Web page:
Date of Award


Degree Name

Doctor of Education


Educational Leadership

First Advisor

Dr. Patrick M. Jenlink

Second Advisor

Dr. Charles Hodge

Third Advisor

Dr. Marjorie Viehl


The focus of this study was an examination of the relationship between academic deans and department chairpersons with respect to leadership practices and job satisfaction. In particular, the purpose was to study the impact of academic deans' leadership practices on the job satisfaction of department chairpersons.

The study involved a random sample of 300 academic deans and 300 department chairpersons from colleges and universities in four upper Midwest states. Testing of seven null hypotheses was based on the responses of 170 deans (57%) and 140 chairpersons (47% ). The instruments used were the Leadership Practices Inventory (Kouzes & Posner, 1987), the Job Descriptive Index (Smith et al., 1987; Smith, Kendall, & Hulin, 1969), and a researcher-developed demographic data form. Statistical analysis was carried out with Pearson product-moment correlations, appropriate t tests, and one-way analysis of variance (ANOVA). Demographic data were compiled.

Both academic deans and department chairpersons were found to be primarily middle-aged males who have been in their present positions less than 8 years. Of the seven null hypotheses tested, two were found to be significant at the .05 level. The conclusions drawn from the two rejected hypotheses were:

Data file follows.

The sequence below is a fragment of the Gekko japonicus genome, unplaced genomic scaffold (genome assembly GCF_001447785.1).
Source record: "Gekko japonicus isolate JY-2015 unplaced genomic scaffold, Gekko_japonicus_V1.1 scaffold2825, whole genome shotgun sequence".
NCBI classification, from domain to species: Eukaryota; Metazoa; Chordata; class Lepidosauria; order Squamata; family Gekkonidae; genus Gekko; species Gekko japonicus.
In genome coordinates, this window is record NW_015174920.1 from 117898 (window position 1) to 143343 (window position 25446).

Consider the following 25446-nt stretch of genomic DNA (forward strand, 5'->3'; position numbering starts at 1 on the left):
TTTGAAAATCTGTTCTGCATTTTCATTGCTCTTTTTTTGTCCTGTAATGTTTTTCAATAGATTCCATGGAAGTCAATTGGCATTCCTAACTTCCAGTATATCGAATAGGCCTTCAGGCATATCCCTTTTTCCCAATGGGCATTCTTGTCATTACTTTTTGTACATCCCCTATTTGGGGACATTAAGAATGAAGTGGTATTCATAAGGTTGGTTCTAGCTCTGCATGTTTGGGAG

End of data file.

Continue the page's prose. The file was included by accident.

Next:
1. Academic deans consistently saw themselves engaging in the leadership practices under study more frequently than did the department chairpersons. The mean scores of the deans and chairpersons were significant at the .001 level.

2. In general, the academic deans were more satisfied than department chairpersons in their current positions. Most significant differences were in the categories of work on present job, pay, and job in general.

No significant difference was found between the leadership practices of the academic deans and the job satisfaction of the department chairpersons.

In comparison to national norm groups, the academic deans engaged in the measured leadership practices significantly more frequently than did the norm group. Department chairpersons engaged in the same leadership practices less frequently than the norm group. In general, deans and chairpersons were less satisfied with their jobs than a norm group with 17 or more years of education.

Access Setting

Dissertation-Open Access